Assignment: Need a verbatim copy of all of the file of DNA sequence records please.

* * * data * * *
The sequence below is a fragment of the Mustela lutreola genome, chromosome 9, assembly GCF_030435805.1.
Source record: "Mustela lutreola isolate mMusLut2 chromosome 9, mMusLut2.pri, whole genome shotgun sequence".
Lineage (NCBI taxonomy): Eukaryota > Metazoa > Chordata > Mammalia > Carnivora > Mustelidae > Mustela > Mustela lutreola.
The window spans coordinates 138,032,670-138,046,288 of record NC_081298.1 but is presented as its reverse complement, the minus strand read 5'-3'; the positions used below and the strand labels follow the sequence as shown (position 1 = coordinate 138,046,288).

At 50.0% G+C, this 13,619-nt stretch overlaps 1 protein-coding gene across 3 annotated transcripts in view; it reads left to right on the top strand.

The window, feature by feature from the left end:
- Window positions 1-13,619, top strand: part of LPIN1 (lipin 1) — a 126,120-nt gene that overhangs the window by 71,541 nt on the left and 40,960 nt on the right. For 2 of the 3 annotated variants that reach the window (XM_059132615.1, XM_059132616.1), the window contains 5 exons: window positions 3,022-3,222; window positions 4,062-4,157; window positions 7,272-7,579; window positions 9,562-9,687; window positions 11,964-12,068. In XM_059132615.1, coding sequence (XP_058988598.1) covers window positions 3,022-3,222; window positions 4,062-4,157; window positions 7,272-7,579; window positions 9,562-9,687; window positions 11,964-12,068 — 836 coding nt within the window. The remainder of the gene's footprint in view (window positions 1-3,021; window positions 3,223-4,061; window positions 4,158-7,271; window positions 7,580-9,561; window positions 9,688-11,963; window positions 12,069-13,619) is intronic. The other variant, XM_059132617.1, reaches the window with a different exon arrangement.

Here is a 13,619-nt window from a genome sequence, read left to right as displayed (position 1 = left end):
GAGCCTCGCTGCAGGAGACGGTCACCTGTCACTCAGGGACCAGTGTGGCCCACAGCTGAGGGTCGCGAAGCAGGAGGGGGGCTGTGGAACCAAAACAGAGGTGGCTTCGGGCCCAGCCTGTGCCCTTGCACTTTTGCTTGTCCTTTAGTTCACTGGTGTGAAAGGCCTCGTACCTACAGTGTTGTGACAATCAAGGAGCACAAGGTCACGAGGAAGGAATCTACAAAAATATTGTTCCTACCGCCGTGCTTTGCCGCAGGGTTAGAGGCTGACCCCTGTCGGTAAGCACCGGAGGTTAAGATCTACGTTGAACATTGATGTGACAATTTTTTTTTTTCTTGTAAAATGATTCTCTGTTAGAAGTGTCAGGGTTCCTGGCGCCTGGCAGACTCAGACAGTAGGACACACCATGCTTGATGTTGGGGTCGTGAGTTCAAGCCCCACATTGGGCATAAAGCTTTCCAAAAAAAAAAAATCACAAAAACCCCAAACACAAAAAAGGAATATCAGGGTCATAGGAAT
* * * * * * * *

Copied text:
The sequence below is a fragment of the Mustela lutreola genome, chromosome 9, assembly GCF_030435805.1.
Source record: "Mustela lutreola isolate mMusLut2 chromosome 9, mMusLut2.pri, whole genome shotgun sequence".
Lineage (NCBI taxonomy): Eukaryota > Metazoa > Chordata > Mammalia > Carnivora > Mustelidae > Mustela > Mustela lutreola.
The window spans coordinates 138,032,670-138,046,288 of record NC_081298.1 but is presented as its reverse complement, the minus strand read 5'-3'; the positions used below and the strand labels follow the sequence as shown (position 1 = coordinate 138,046,288).

At 50.0% G+C, this 13,619-nt stretch overlaps 1 protein-coding gene across 3 annotated transcripts in view; it reads left to right on the top strand.

The window, feature by feature from the left end:
- Window positions 1-13,619, top strand: part of LPIN1 (lipin 1) — a 126,120-nt gene that overhangs the window by 71,541 nt on the left and 40,960 nt on the right. For 2 of the 3 annotated variants that reach the window (XM_059132615.1, XM_059132616.1), the window contains 5 exons: window positions 3,022-3,222; window positions 4,062-4,157; window positions 7,272-7,579; window positions 9,562-9,687; window positions 11,964-12,068. In XM_059132615.1, coding sequence (XP_058988598.1) covers window positions 3,022-3,222; window positions 4,062-4,157; window positions 7,272-7,579; window positions 9,562-9,687; window positions 11,964-12,068 — 836 coding nt within the window. The remainder of the gene's footprint in view (window positions 1-3,021; window positions 3,223-4,061; window positions 4,158-7,271; window positions 7,580-9,561; window positions 9,688-11,963; window positions 12,069-13,619) is intronic. The other variant, XM_059132617.1, reaches the window with a different exon arrangement.

Here is a 13,619-nt window from a genome sequence, read left to right as displayed (position 1 = left end):
GAGCCTCGCTGCAGGAGACGGTCACCTGTCACTCAGGGACCAGTGTGGCCCACAGCTGAGGGTCGCGAAGCAGGAGGGGGGCTGTGGAACCAAAACAGAGGTGGCTTCGGGCCCAGCCTGTGCCCTTGCACTTTTGCTTGTCCTTTAGTTCACTGGTGTGAAAGGCCTCGTACCTACAGTGTTGTGACAATCAAGGAGCACAAGGTCACGAGGAAGGAATCTACAAAAATATTGTTCCTACCGCCGTGCTTTGCCGCAGGGTTAGAGGCTGACCCCTGTCGGTAAGCACCGGAGGTTAAGATCTACGTTGAACATTGATGTGACAATTTTTTTTTTTCTTGTAAAATGATTCTCTGTTAGAAGTGTCAGGGTTCCTGGCGCCTGGCAGACTCAGACAGTAGGACACACCATGCTTGATGTTGGGGTCGTGAGTTCAAGCCCCACATTGGGCATAAAGCTTTCCAAAAAAAAAAAATCACAAAAACCCCAAACACAAAAAAGGAATATCAGGGTCATAGGAAT